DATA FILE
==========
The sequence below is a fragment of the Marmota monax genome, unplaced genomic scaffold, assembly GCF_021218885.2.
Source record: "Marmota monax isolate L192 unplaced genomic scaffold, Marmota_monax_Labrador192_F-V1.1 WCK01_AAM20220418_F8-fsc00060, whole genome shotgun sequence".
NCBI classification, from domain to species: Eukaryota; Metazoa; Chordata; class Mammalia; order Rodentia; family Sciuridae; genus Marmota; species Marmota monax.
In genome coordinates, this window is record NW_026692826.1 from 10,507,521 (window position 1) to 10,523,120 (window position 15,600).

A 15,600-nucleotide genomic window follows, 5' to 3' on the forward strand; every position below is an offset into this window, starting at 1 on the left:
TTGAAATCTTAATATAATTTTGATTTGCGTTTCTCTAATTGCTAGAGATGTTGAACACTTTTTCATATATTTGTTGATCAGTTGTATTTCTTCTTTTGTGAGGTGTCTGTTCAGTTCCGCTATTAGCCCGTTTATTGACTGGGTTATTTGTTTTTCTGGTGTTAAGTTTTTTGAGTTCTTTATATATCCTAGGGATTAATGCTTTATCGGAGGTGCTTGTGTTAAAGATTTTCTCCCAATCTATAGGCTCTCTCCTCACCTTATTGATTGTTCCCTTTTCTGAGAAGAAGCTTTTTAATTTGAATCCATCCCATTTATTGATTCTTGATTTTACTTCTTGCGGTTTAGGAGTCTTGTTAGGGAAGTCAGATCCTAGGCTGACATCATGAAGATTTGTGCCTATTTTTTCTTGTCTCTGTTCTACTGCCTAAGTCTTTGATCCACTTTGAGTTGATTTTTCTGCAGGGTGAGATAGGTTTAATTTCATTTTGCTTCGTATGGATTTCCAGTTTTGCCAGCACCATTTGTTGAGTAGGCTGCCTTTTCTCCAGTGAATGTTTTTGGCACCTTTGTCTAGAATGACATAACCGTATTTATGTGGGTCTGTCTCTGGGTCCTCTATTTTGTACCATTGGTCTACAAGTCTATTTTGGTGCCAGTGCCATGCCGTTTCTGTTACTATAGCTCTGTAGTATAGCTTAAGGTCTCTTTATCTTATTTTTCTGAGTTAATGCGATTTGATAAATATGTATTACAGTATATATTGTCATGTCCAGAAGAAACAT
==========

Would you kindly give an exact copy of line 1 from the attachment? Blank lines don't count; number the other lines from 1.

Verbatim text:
The sequence below is a fragment of the Marmota monax genome, unplaced genomic scaffold, assembly GCF_021218885.2.